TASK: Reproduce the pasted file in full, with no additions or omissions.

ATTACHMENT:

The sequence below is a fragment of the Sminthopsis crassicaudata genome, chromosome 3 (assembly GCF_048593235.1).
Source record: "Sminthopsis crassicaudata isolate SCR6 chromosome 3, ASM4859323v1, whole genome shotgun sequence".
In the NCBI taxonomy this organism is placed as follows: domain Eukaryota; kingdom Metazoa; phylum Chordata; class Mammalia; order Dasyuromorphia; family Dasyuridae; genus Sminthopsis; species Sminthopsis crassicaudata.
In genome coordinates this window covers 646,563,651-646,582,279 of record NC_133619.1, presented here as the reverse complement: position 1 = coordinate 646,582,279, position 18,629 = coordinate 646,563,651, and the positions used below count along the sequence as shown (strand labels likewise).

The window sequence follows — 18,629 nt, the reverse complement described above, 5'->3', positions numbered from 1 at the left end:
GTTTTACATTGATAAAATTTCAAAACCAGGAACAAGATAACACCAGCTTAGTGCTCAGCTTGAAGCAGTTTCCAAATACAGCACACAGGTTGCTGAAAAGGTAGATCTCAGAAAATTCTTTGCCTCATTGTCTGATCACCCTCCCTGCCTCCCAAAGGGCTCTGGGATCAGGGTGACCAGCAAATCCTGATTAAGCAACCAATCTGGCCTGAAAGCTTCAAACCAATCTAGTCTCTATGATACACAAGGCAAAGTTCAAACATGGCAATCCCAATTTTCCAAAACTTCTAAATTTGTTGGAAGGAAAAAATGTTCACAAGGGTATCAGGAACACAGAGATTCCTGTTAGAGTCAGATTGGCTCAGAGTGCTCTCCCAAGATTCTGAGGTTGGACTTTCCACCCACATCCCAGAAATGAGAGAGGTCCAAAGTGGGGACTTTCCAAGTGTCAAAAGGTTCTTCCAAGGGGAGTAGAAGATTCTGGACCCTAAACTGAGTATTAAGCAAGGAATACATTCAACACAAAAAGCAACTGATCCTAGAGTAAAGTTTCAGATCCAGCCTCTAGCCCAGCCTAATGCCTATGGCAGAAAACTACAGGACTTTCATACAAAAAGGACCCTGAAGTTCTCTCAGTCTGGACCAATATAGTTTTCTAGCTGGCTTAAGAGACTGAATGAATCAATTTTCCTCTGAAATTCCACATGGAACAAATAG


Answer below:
The sequence below is a fragment of the Sminthopsis crassicaudata genome, chromosome 3 (assembly GCF_048593235.1).
Source record: "Sminthopsis crassicaudata isolate SCR6 chromosome 3, ASM4859323v1, whole genome shotgun sequence".
In the NCBI taxonomy this organism is placed as follows: domain Eukaryota; kingdom Metazoa; phylum Chordata; class Mammalia; order Dasyuromorphia; family Dasyuridae; genus Sminthopsis; species Sminthopsis crassicaudata.
In genome coordinates this window covers 646,563,651-646,582,279 of record NC_133619.1, presented here as the reverse complement: position 1 = coordinate 646,582,279, position 18,629 = coordinate 646,563,651, and the positions used below count along the sequence as shown (strand labels likewise).

The window sequence follows — 18,629 nt, the reverse complement described above, 5'->3', positions numbered from 1 at the left end:
GTTTTACATTGATAAAATTTCAAAACCAGGAACAAGATAACACCAGCTTAGTGCTCAGCTTGAAGCAGTTTCCAAATACAGCACACAGGTTGCTGAAAAGGTAGATCTCAGAAAATTCTTTGCCTCATTGTCTGATCACCCTCCCTGCCTCCCAAAGGGCTCTGGGATCAGGGTGACCAGCAAATCCTGATTAAGCAACCAATCTGGCCTGAAAGCTTCAAACCAATCTAGTCTCTATGATACACAAGGCAAAGTTCAAACATGGCAATCCCAATTTTCCAAAACTTCTAAATTTGTTGGAAGGAAAAAATGTTCACAAGGGTATCAGGAACACAGAGATTCCTGTTAGAGTCAGATTGGCTCAGAGTGCTCTCCCAAGATTCTGAGGTTGGACTTTCCACCCACATCCCAGAAATGAGAGAGGTCCAAAGTGGGGACTTTCCAAGTGTCAAAAGGTTCTTCCAAGGGGAGTAGAAGATTCTGGACCCTAAACTGAGTATTAAGCAAGGAATACATTCAACACAAAAAGCAACTGATCCTAGAGTAAAGTTTCAGATCCAGCCTCTAGCCCAGCCTAATGCCTATGGCAGAAAACTACAGGACTTTCATACAAAAAGGACCCTGAAGTTCTCTCAGTCTGGACCAATATAGTTTTCTAGCTGGCTTAAGAGACTGAATGAATCAATTTTCCTCTGAAATTCCACATGGAACAAATAG